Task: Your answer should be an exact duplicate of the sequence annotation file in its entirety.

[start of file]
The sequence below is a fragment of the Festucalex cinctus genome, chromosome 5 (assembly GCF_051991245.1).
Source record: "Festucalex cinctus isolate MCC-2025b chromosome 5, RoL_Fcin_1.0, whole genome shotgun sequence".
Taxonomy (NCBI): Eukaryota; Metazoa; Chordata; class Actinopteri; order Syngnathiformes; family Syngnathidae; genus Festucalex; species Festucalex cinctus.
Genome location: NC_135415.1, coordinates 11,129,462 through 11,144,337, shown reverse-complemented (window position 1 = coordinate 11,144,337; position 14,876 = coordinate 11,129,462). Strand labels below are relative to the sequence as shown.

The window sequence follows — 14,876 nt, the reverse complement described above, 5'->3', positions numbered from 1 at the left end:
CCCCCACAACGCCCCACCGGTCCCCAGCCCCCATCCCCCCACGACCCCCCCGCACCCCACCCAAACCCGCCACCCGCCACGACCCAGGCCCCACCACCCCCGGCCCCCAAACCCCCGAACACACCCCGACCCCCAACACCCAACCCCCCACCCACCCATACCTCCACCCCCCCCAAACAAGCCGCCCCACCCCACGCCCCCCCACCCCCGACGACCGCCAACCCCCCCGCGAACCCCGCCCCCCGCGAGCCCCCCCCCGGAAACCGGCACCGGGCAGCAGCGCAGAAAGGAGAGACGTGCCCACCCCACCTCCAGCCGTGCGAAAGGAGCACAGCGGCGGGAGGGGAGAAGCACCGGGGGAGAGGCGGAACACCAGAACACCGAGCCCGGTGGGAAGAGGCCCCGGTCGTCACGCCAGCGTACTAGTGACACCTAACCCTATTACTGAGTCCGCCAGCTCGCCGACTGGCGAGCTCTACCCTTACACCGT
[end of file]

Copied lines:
The sequence below is a fragment of the Festucalex cinctus genome, chromosome 5 (assembly GCF_051991245.1).
Source record: "Festucalex cinctus isolate MCC-2025b chromosome 5, RoL_Fcin_1.0, whole genome shotgun sequence".
Taxonomy (NCBI): Eukaryota; Metazoa; Chordata; class Actinopteri; order Syngnathiformes; family Syngnathidae; genus Festucalex; species Festucalex cinctus.
Genome location: NC_135415.1, coordinates 11,129,462 through 11,144,337, shown reverse-complemented (window position 1 = coordinate 11,144,337; position 14,876 = coordinate 11,129,462). Strand labels below are relative to the sequence as shown.

The window sequence follows — 14,876 nt, the reverse complement described above, 5'->3', positions numbered from 1 at the left end:
CCCCCACAACGCCCCACCGGTCCCCAGCCCCCATCCCCCCACGACCCCCCCGCACCCCACCCAAACCCGCCACCCGCCACGACCCAGGCCCCACCACCCCCGGCCCCCAAACCCCCGAACACACCCCGACCCCCAACACCCAACCCCCCACCCACCCATACCTCCACCCCCCCCAAACAAGCCGCCCCACCCCACGCCCCCCCACCCCCGACGACCGCCAACCCCCCCGCGAACCCCGCCCCCCGCGAGCCCCCCCCCGGAAACCGGCACCGGGCAGCAGCGCAGAAAGGAGAGACGTGCCCACCCCACCTCCAGCCGTGCGAAAGGAGCACAGCGGCGGGAGGGGAGAAGCACCGGGGGAGAGGCGGAACACCAGAACACCGAGCCCGGTGGGAAGAGGCCCCGGTCGTCACGCCAGCGTACTAGTGACACCTAACCCTATTACTGAGTCCGCCAGCTCGCCGACTGGCGAGCTCTACCCTTACACCGT